I haven’t yet told Laura of my plan to drop out of school because why waste a good high with discussion? I will get around to telling her soon. I will get her to the bookstore alone, and we won’t be high, and I will tell her, and she will help me.

  Once upon a time, two sister-cousins played together in the musty aisles of the neighborhood bookstore. The fairy-tale stories they acted out there were so entrancing, the owner renamed the store for them. Later he hired the head storyteller. Once upon a Time, the bookstore where I now work part-time (or, basically, whenever I bother to show up), is off the beaten Georgetown path, situated on a garden-filled, brick-lined side street of Federal-era row houses, a hangout for locals, university students, and the occasional lost tourist. Unlike the chain stores in the nearby Wisconsin and M Street corridor, with their generic cafés, immaculate shelves brimming with shiny new books and admirable collections of pretty writing journals, the store where I work is a dusty old place with mildewed walls; it’s lined with stacks of old magazines and wobbly bookcases shelving spy mysteries and pulp fiction, new and antiquarian books, in no particular order. There’s no saving this place, so we don’t bother with a Self-Help section. We do have a cappuccino machine, but it only works if you kick it a certain way, and it’s only used in situations of dire caffeine emergency. The store makes no money whatsoever, and I suspect the only reason it stays in business is as a tax write-off for the owner. In truth, the store is a dump. But it’s my dump, my second home since childhood, the place I could be found on the days I “forgot” to go to school.

  But then.

  Once upon a time, a week after Laura’s graduation ceremony, Jamal came into the bookstore. He did not offer his usual greeting, “Yo, Miles, turn that frown upside down,” spinning the cliché with a stream of back-beats coming from all corners of his mouth. In fact, it was the first time since I’ve known him that Jamal’s mouth was clamped tight, teeth gritted, his dark eyes fogged to a place no blunt could take them. I knew right away, he hadn’t dropped by for any of his usual missions. He was not here to enlist me to apply for asylum at the Canadian Embassy, to kidnap me to Adams-Morgan for some jerk chicken and the reggae record store afterward, or to offer me a commission for holding the money can while he breakdanced with his crew, back flips and full-circ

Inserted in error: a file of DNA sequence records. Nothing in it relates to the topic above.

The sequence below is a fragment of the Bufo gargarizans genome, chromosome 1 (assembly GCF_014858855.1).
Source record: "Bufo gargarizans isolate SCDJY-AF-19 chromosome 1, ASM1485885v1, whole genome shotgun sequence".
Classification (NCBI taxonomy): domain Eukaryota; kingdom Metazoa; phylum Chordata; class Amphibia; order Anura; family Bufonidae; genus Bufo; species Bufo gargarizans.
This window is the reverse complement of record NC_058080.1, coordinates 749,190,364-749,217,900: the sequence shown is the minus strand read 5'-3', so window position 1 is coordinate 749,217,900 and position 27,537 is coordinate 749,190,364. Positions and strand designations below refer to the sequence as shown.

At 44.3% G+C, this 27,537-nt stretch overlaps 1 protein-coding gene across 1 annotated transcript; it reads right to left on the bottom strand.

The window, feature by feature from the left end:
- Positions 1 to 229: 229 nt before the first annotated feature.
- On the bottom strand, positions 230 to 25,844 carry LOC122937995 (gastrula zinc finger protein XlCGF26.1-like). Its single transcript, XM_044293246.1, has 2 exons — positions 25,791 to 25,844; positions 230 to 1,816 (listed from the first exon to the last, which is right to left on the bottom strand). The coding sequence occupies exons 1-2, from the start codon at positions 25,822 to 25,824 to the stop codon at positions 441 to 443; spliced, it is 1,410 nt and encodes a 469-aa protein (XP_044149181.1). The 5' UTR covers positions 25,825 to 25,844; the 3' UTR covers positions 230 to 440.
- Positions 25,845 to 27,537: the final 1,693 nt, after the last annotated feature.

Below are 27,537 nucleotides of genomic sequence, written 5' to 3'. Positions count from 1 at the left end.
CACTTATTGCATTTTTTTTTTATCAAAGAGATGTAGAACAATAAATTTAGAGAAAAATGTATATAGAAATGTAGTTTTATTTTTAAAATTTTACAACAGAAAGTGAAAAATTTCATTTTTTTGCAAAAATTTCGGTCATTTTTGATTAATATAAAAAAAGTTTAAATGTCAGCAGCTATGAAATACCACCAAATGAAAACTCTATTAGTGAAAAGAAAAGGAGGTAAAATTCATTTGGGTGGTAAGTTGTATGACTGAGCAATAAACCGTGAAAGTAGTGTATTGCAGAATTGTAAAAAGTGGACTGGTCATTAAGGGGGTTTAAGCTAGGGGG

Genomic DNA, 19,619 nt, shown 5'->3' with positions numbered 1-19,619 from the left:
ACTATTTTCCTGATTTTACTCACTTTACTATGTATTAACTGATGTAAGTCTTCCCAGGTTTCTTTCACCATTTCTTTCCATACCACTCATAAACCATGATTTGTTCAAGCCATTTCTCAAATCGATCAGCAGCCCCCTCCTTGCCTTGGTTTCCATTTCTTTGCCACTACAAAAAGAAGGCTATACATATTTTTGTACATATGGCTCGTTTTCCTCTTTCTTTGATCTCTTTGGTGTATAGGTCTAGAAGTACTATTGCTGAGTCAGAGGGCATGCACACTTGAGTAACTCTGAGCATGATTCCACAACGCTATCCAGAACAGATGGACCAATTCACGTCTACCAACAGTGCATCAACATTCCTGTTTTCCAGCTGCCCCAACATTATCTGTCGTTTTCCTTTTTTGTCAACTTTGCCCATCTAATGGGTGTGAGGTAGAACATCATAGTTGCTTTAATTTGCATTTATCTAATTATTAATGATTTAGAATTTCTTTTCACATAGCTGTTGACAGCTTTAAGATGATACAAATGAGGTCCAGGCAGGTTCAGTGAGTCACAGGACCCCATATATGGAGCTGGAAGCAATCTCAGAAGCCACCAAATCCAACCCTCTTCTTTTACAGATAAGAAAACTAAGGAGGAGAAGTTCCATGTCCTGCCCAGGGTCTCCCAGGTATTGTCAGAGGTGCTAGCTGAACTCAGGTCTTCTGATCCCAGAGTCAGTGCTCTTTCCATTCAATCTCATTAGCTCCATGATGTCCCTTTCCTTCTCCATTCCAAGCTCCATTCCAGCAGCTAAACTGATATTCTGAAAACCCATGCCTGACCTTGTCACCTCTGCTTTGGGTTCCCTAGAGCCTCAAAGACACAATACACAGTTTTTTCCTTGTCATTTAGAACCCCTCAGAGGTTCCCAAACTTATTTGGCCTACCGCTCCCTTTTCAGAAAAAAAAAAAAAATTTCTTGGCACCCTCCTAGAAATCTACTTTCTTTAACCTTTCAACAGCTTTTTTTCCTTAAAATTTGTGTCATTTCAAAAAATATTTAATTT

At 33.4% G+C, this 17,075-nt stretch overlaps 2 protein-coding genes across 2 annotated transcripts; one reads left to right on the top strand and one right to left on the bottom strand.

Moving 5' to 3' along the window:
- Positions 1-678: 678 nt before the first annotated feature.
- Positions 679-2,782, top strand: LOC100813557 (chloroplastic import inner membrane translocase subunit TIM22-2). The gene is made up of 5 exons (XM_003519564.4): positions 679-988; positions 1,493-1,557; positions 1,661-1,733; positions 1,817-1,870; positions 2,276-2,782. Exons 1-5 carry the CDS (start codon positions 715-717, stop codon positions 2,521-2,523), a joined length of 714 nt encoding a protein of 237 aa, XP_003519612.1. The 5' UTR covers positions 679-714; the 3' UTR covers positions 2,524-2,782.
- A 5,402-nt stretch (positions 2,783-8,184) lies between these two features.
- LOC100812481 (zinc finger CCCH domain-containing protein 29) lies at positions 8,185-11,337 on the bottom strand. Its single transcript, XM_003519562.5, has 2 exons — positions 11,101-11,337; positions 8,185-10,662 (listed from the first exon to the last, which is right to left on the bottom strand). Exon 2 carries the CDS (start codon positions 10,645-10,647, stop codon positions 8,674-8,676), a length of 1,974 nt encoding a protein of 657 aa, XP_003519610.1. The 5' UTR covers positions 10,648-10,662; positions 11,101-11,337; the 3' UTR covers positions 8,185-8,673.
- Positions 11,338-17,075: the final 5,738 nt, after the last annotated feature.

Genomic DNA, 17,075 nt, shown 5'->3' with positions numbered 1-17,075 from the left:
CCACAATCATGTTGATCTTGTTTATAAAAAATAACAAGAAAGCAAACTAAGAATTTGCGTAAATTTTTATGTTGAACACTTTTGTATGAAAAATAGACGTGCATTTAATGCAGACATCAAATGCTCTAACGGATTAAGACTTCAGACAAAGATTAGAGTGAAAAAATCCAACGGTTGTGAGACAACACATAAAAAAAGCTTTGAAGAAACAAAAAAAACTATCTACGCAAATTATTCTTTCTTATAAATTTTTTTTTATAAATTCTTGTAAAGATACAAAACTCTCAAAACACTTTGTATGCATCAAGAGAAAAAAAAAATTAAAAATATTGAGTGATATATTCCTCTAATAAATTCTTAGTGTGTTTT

le head spins from the ground, for tourists down by the C&O Canal.

  Jamal is the only reason 8 Mile has survived high school this far. His mom is friends with Laura’s dad, so it seems like I’ve known him my whole life, but it wasn’t until we ended up at the same high school that we became friends. Early freshman year, I was carrying my lunch tray to a solitary corner of the cafeteria when I accidentally bumped into one of the school’s generic mean girls. “Watch your step, 8 Mile,” Mean Girl snapped at me, in front of a crowded table of popular kids. Before I had a chance to sink inside humiliation, Jamal stood up from that table, took the tray from my hands, and placed it next to his lunch. “I wish I could skat like this girl,” he said. He placed his arm across my shoulders for all to see. “Y’all heard those Black Panther raps she wrote for the oral project in History of Social Movements class? ‘Stoked to be Stokely.’ Wish I’d thought of it.”

  Since that moment, Jamal and I have been like the mismatched pairing in a Hollywood buddy movie, only in our D.C. version, it’s Freak Girl befriended by Popular Boy not so they can bring down a drug cartel, etcetera, but maybe because Jamal’s simply like that: kind. He’s the actor-rapper-breakdancer boy who can do anything, including shroud 8 Mile in secondhand cool, her association with him saving her lily-white ass from being kicked on a regular basis. He’s the one person who can coax me out of a book and into the world. Sometimes I think of Jamal as a literary character from an anthology of my favorite books: His charisma is part Salinger’s Zooey Glass, coated in the brown sugar of Tea Cake from Their Eyes Were Watching God, with the sly cool of a Dashiell Hammett detective, and the hot looks of a Walter Mosley one. He’d be played by a young Mos Def in the movie, sound track by old school Stevie Wonder.

  Inside my bookstore, Jamal said only, “Laura . . .” And I knew, just knew by the rip through my gut and the instant convulsion in my heart, knew by Jamal’s uncharacteristically unsmiling face. I knew because Laura always did what I wished I could do. My mother must have sent Jamal to deliver the news that, now twice struck, she could not handle a second time.